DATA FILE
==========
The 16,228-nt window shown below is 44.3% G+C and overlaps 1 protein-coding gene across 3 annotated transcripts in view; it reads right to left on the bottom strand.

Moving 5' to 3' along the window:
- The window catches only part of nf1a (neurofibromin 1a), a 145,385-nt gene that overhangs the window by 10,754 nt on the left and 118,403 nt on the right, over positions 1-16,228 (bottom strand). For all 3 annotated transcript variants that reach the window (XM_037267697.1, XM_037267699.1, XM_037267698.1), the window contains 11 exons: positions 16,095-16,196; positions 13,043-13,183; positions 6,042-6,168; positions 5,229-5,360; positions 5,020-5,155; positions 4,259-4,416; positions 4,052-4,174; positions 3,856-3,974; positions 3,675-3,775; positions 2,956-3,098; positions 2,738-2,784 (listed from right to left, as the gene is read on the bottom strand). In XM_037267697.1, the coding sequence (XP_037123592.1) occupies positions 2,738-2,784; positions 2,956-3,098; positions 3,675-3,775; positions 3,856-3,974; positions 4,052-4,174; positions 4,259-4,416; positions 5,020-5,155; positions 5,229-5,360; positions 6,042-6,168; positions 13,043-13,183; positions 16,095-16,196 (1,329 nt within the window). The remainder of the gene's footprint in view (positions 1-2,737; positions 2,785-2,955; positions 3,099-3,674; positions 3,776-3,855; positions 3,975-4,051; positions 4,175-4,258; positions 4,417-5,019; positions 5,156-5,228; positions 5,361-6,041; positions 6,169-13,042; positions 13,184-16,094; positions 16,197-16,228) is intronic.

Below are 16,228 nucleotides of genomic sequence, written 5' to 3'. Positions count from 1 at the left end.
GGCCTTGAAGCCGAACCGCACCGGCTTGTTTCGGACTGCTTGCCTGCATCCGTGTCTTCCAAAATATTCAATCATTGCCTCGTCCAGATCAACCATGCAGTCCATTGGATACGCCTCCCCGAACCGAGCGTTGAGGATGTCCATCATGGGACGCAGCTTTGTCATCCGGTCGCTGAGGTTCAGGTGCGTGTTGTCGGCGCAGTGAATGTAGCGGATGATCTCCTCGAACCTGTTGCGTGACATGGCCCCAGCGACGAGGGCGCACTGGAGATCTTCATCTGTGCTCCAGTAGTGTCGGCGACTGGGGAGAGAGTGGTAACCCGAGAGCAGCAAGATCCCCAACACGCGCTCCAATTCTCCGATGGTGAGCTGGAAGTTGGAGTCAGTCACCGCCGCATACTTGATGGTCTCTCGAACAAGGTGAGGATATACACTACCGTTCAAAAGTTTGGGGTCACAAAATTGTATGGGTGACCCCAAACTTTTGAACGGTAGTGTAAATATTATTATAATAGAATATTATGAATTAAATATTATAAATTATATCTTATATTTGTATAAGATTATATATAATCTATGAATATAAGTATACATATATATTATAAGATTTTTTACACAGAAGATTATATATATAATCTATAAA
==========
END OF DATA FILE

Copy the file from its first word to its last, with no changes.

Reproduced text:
The 16,228-nt window shown below is 44.3% G+C and overlaps 1 protein-coding gene across 3 annotated transcripts in view; it reads right to left on the bottom strand.

Moving 5' to 3' along the window:
- The window catches only part of nf1a (neurofibromin 1a), a 145,385-nt gene that overhangs the window by 10,754 nt on the left and 118,403 nt on the right, over positions 1-16,228 (bottom strand). For all 3 annotated transcript variants that reach the window (XM_037267697.1, XM_037267699.1, XM_037267698.1), the window contains 11 exons: positions 16,095-16,196; positions 13,043-13,183; positions 6,042-6,168; positions 5,229-5,360; positions 5,020-5,155; positions 4,259-4,416; positions 4,052-4,174; positions 3,856-3,974; positions 3,675-3,775; positions 2,956-3,098; positions 2,738-2,784 (listed from right to left, as the gene is read on the bottom strand). In XM_037267697.1, the coding sequence (XP_037123592.1) occupies positions 2,738-2,784; positions 2,956-3,098; positions 3,675-3,775; positions 3,856-3,974; positions 4,052-4,174; positions 4,259-4,416; positions 5,020-5,155; positions 5,229-5,360; positions 6,042-6,168; positions 13,043-13,183; positions 16,095-16,196 (1,329 nt within the window). The remainder of the gene's footprint in view (positions 1-2,737; positions 2,785-2,955; positions 3,099-3,674; positions 3,776-3,855; positions 3,975-4,051; positions 4,175-4,258; positions 4,417-5,019; positions 5,156-5,228; positions 5,361-6,041; positions 6,169-13,042; positions 13,184-16,094; positions 16,197-16,228) is intronic.

Below are 16,228 nucleotides of genomic sequence, written 5' to 3'. Positions count from 1 at the left end.
GGCCTTGAAGCCGAACCGCACCGGCTTGTTTCGGACTGCTTGCCTGCATCCGTGTCTTCCAAAATATTCAATCATTGCCTCGTCCAGATCAACCATGCAGTCCATTGGATACGCCTCCCCGAACCGAGCGTTGAGGATGTCCATCATGGGACGCAGCTTTGTCATCCGGTCGCTGAGGTTCAGGTGCGTGTTGTCGGCGCAGTGAATGTAGCGGATGATCTCCTCGAACCTGTTGCGTGACATGGCCCCAGCGACGAGGGCGCACTGGAGATCTTCATCTGTGCTCCAGTAGTGTCGGCGACTGGGGAGAGAGTGGTAACCCGAGAGCAGCAAGATCCCCAACACGCGCTCCAATTCTCCGATGGTGAGCTGGAAGTTGGAGTCAGTCACCGCCGCATACTTGATGGTCTCTCGAACAAGGTGAGGATATACACTACCGTTCAAAAGTTTGGGGTCACAAAATTGTATGGGTGACCCCAAACTTTTGAACGGTAGTGTAAATATTATTATAATAGAATATTATGAATTAAATATTATAAATTATATCTTATATTTGTATAAGATTATATATAATCTATGAATATAAGTATACATATATATTATAAGATTTTTTACACAGAAGATTATATATATAATCTATAAA